But here arises the great difficulty which any such view is called to meet. If a sorrow and self-condemnation adequate to the evil of sin be the condition of forgiveness, can any human being render such a satisfaction for sin to the Infinite Righteousness? To say that he must do so, is surely a doctrine of despair rather than of hope. Can any imperfect, sinful being ever look on sin with a moral condemnation equivalent to the divine condemnation of it? Is it not one inevitable effect of sin that it blunts our moral perceptions and dulls our sense of its abhorrent nature? Has any imperfect, sinful being ever looked on sin with the eye of God, or with a moral condemnation equivalent to the divine condemnation? Does not our sorrow for sin partake of the general imperfection of our moral nature, so that our very repentance needs to be repented of, and increases instead of atoning for our guilt? Is there not truth in the apparent paradox that it is only the sinless who can fully know what sin is: seeing it is he only that can measure it by the standard of moral perfection? It is for the sinful that a satisfaction or atonement is needed, yet none can render that satisfaction who is not free from personal sin; to be a sinner is to be incapable of rendering it.

The answer which has been given by those who hold this theory is, that the difficulty has been met and solved in the person and life of Christ. For here is presented to us, in one who is a partaker of our nature, that infinite sorrow for sin which is the perfect response to the divine condemnation of it. Here is one who is the living embodiment of that ideal of moral perfection by which alone can the discovery be made to the human consciousness of the moral deformity and degradation of sin; here, too, is one, in whose pure and perfect nature the presence of sin creates a moral recoil, a pang of nameless pain and grief, such as the sinful can never experience for themselves.

But now—delaying for the present any further exposition of this theory—let me briefly indicate two objections to it which at first sight may seem to be insuperable. Is not the satisfaction for sin on which it turns, an unreal satisfaction; and even if it were otherwise unexceptionable, can its virtue ever be transferred from the sinless to the sinful? Is not the sorrow for sin of one who is by supposition sinless, that only of an observer, and not that of the actual perpetrator? Can we leave out of a real moral contrition the element of personal guilt? In order to any true satisfaction for sin, must it not be rendered by one who can feel the shame and sorrow, as shame and sorrow for his own transgression, his own disobedience and departure from goodness? A sinless being, it is true, may, in one sense, know sin more thoroughly, and appreciate more fully the disastrous consequences it involves, than the sinner himself. A morally perfect being would also be capable of a deeper moral sympathy, a love and compassion more intense than the sinful can feel for each other. But one element of moral suffering for sin which is absolutely essential to its reality, such a being could never feel, namely, conscious guilt, the sense of personal ill desert, the pain and shame we can feel only for evil deeds that have been part of our own moral record.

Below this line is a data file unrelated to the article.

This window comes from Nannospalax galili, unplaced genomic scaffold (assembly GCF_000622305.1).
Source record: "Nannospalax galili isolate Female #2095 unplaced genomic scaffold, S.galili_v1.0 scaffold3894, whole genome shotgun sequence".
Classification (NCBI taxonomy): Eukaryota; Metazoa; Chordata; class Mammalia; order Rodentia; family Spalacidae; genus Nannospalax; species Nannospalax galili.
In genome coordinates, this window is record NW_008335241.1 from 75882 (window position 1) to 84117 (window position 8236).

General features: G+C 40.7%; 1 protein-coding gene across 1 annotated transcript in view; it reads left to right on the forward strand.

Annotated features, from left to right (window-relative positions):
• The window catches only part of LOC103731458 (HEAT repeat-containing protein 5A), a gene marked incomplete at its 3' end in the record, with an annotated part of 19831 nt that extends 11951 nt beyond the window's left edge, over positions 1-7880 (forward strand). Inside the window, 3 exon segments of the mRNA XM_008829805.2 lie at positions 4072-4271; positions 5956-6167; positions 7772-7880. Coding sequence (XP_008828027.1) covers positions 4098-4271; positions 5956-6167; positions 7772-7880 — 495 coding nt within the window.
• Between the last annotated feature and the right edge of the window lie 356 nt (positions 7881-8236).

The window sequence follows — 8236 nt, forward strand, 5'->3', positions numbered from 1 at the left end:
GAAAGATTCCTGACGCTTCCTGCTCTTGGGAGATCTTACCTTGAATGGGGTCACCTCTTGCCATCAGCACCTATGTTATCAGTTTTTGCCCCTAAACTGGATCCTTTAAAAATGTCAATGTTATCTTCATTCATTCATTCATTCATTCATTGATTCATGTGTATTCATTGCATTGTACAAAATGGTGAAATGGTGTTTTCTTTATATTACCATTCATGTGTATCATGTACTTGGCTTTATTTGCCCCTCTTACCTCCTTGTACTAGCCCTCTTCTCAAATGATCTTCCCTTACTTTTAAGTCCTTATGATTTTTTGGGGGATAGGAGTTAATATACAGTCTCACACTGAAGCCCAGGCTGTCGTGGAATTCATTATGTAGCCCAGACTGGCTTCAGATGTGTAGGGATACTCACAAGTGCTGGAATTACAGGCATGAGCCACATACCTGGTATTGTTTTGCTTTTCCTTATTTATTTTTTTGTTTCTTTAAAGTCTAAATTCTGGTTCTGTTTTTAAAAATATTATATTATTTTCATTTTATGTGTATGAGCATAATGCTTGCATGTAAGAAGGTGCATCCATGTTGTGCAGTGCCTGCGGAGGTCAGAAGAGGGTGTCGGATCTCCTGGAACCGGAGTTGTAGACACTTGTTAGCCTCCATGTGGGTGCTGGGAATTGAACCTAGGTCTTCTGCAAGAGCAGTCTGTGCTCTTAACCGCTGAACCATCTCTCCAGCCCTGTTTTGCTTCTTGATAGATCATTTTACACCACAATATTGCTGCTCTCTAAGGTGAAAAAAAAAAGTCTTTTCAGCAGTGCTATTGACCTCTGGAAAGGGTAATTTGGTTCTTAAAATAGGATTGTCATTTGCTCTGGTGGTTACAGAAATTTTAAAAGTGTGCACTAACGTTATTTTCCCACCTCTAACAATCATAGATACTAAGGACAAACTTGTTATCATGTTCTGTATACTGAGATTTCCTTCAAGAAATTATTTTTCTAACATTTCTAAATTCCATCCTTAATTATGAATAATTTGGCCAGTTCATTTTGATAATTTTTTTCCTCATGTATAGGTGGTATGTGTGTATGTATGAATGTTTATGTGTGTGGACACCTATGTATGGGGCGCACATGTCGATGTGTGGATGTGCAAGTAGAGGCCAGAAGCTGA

And, even if we suppose that all the ingredients of an adequate sorrow for sin could enter into the conscious experience of the sinless, there would remain the seemingly insuperable difficulty, involved in this, as in all other substitutionary theories, the inconceivability of the transference of merit or guilt from one moral agent to another, or of the imputation of moral character to any other than the author of it—of innocence or righteousness to the guilty, of guilt to the innocent or righteous. However close the relations of the individual to other members of the social organism, however true it be that our social relation makes others, in a sense, a part of ourselves, there is, it would seem, a point beyond which this merging of our life in the life of others cannot go, without sacrificing that principle of individual and personal responsibility apart from which morality could not be said to exist.

In the next lecture, I shall attempt to show to what extent these difficulties can be met, and under what modifications the theory we have been considering may be regarded as at least an approximation to a true theory of the Atonement.

  • 1.

    Cf. The Nature of the Atonement, by Dr. John M'Leod Campbell, p. 133 seq.